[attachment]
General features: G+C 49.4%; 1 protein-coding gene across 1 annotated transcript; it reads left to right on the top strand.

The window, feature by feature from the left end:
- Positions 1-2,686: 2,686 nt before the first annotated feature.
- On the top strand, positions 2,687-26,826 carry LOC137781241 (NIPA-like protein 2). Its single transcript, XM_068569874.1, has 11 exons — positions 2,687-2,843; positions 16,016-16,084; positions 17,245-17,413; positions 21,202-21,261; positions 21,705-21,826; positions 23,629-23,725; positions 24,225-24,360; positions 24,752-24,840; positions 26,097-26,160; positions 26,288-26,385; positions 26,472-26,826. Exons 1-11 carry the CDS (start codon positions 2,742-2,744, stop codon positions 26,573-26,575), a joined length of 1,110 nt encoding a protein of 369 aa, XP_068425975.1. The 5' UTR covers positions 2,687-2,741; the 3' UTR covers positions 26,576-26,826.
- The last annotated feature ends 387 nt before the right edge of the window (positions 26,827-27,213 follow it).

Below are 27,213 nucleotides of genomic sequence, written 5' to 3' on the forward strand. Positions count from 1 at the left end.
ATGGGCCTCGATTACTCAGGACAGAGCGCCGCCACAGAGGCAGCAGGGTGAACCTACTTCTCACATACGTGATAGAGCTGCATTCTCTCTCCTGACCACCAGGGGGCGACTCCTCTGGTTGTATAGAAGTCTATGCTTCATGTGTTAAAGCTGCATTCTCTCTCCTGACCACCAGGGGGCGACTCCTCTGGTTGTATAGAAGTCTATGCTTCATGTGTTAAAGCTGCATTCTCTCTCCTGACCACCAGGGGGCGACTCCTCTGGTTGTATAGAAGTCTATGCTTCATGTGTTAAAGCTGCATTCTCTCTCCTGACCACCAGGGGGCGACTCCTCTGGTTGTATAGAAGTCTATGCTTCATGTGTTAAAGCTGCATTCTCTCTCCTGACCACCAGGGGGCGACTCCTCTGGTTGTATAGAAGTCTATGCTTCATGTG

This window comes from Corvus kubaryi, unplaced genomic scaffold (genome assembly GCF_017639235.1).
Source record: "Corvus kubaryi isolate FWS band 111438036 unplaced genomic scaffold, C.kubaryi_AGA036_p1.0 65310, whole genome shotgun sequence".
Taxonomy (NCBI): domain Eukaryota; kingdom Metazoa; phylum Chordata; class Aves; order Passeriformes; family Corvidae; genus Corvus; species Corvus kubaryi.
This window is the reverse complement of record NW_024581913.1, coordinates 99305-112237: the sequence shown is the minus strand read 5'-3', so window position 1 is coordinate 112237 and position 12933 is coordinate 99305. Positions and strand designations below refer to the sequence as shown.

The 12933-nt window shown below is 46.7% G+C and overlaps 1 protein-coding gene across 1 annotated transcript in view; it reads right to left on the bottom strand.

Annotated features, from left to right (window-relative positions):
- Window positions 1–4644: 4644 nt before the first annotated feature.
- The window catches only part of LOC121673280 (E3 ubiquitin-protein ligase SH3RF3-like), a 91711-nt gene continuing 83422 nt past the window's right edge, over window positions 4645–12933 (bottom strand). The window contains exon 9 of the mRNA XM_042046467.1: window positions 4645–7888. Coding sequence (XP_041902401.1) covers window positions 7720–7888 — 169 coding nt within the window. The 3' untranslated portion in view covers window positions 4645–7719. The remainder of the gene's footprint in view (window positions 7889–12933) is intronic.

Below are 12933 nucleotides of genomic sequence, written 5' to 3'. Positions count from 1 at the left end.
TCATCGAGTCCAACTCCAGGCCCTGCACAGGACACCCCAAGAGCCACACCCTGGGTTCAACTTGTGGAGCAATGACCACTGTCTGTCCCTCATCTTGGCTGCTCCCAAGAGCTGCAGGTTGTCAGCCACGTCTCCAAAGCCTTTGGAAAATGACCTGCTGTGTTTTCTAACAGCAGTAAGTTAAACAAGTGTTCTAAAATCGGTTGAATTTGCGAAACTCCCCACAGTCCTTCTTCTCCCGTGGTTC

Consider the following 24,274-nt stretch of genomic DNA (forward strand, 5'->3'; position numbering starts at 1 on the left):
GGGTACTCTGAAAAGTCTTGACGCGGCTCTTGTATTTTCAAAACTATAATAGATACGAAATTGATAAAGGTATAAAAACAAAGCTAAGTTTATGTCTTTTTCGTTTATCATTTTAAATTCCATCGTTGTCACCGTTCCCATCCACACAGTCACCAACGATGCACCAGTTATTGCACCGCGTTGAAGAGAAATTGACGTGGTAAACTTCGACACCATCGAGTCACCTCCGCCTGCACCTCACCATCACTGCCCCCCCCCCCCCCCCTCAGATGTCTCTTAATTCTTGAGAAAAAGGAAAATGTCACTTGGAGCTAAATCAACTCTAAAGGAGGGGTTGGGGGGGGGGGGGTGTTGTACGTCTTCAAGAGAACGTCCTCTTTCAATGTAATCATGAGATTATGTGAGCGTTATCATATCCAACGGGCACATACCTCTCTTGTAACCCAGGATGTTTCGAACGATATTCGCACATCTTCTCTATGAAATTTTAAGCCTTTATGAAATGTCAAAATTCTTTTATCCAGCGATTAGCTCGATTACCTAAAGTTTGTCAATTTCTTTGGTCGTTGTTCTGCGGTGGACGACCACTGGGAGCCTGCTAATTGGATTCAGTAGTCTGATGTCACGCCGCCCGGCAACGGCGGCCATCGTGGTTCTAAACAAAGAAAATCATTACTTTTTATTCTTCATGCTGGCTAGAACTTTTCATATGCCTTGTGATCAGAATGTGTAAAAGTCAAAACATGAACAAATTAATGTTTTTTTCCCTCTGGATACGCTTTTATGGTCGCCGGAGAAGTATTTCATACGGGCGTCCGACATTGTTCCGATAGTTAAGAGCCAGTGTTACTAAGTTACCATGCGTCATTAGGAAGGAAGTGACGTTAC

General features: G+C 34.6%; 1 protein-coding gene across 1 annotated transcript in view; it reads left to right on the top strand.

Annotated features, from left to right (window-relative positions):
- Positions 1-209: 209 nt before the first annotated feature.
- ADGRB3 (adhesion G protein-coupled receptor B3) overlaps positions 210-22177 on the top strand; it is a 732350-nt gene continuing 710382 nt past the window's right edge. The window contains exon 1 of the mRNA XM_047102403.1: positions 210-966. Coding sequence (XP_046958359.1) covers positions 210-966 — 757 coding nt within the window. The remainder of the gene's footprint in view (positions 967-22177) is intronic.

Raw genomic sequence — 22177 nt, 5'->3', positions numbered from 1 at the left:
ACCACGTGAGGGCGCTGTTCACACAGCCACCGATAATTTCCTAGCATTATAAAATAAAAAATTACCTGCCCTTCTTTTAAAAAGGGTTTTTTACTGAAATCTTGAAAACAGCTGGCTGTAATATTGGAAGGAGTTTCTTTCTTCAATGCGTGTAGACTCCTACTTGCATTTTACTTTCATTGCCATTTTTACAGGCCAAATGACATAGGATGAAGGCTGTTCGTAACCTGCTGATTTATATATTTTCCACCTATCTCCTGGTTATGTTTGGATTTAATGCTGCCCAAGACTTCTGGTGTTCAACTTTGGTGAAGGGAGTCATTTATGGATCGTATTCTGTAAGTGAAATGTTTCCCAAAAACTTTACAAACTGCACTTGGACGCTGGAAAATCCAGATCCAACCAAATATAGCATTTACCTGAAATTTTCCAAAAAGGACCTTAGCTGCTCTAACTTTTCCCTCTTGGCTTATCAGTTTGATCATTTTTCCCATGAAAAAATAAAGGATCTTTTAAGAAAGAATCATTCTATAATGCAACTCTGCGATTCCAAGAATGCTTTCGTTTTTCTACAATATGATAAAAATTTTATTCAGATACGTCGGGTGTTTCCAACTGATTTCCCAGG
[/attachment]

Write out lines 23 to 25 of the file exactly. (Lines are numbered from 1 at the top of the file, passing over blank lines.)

- ADGRB3 (adhesion G protein-coupled receptor B3) overlaps positions 210-22177 on the top strand; it is a 732350-nt gene continuing 710382 nt past the window's right edge. The window contains exon 1 of the mRNA XM_047102403.1: positions 210-966. Coding sequence (XP_046958359.1) covers positions 210-966 — 757 coding nt within the window. The remainder of the gene's footprint in view (positions 967-22177) is intronic.

Raw genomic sequence — 22177 nt, 5'->3', positions numbered from 1 at the left:
ACCACGTGAGGGCGCTGTTCACACAGCCACCGATAATTTCCTAGCATTATAAAATAAAAAATTACCTGCCCTTCTTTTAAAAAGGGTTTTTTACTGAAATCTTGAAAACAGCTGGCTGTAATATTGGAAGGAGTTTCTTTCTTCAATGCGTGTAGACTCCTACTTGCATTTTACTTTCATTGCCATTTTTACAGGCCAAATGACATAGGATGAAGGCTGTTCGTAACCTGCTGATTTATATATTTTCCACCTATCTCCTGGTTATGTTTGGATTTAATGCTGCCCAAGACTTCTGGTGTTCAACTTTGGTGAAGGGAGTCATTTATGGATCGTATTCTGTAAGTGAAATGTTTCCCAAAAACTTTACAAACTGCACTTGGACGCTGGAAAATCCAGATCCAACCAAATATAGCATTTACCTGAAATTTTCCAAAAAGGACCTTAGCTGCTCTAACTTTTCCCTCTTGGCTTATCAGTTTGATCATTTTTCCCATGAAAAAATAAAGGATCTTTTAAGAAAGAATCATTCTATAATGCAACTCTGCGATTCCAAGAATGCTTTCGTTTTTCTACAATATGATAAAAATTTTATTCAGATACGTCGGGTGTTTCCAACTGATTTCCCAGG